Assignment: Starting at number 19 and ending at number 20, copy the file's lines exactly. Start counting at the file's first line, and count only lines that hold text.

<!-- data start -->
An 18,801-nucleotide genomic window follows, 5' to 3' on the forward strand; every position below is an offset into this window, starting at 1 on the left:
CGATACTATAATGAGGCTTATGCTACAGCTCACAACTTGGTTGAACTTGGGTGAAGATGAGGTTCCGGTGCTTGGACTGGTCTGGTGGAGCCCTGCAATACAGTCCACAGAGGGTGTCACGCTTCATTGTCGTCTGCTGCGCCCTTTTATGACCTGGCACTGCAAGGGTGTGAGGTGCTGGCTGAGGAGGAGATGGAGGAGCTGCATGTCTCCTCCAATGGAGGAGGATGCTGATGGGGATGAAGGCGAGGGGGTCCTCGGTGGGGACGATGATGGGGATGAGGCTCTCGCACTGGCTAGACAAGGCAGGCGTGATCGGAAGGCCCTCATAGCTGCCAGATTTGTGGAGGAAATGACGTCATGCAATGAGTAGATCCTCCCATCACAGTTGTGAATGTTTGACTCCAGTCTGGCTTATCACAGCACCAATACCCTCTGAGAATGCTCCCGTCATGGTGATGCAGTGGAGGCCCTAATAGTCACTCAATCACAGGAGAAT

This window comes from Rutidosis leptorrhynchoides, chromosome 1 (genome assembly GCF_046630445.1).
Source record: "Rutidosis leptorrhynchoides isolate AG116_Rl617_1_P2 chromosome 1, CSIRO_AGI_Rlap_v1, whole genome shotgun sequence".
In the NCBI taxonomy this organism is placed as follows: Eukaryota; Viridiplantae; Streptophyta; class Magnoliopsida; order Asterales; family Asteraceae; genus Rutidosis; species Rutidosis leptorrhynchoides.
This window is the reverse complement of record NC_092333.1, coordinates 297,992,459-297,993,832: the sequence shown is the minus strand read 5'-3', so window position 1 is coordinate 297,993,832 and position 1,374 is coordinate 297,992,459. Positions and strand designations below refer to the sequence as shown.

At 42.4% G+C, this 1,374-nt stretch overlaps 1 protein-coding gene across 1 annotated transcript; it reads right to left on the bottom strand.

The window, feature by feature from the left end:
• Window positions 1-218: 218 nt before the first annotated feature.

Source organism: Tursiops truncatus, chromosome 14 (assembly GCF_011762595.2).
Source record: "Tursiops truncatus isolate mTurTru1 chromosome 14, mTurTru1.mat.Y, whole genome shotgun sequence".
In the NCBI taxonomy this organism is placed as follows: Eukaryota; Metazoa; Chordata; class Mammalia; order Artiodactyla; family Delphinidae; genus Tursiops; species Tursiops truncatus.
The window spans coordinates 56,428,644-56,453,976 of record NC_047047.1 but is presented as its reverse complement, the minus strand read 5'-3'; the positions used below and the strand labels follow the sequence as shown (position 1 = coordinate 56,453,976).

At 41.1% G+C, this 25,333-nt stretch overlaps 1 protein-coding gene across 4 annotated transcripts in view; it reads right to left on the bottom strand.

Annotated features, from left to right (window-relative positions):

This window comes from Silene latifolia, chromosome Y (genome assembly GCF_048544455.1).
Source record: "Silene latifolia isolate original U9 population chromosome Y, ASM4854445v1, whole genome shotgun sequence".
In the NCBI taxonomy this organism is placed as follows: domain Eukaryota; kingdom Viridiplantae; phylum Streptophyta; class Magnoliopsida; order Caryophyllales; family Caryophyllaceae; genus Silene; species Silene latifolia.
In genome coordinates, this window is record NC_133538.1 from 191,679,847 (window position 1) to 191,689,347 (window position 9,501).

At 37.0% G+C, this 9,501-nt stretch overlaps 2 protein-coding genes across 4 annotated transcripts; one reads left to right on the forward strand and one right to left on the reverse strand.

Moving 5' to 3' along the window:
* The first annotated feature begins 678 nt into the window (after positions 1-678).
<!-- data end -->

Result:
In genome coordinates, this window is record NC_133538.1 from 191,679,847 (window position 1) to 191,689,347 (window position 9,501).

At 37.0% G+C, this 9,501-nt stretch overlaps 2 protein-coding genes across 4 annotated transcripts; one reads left to right on the forward strand and one right to left on the reverse strand.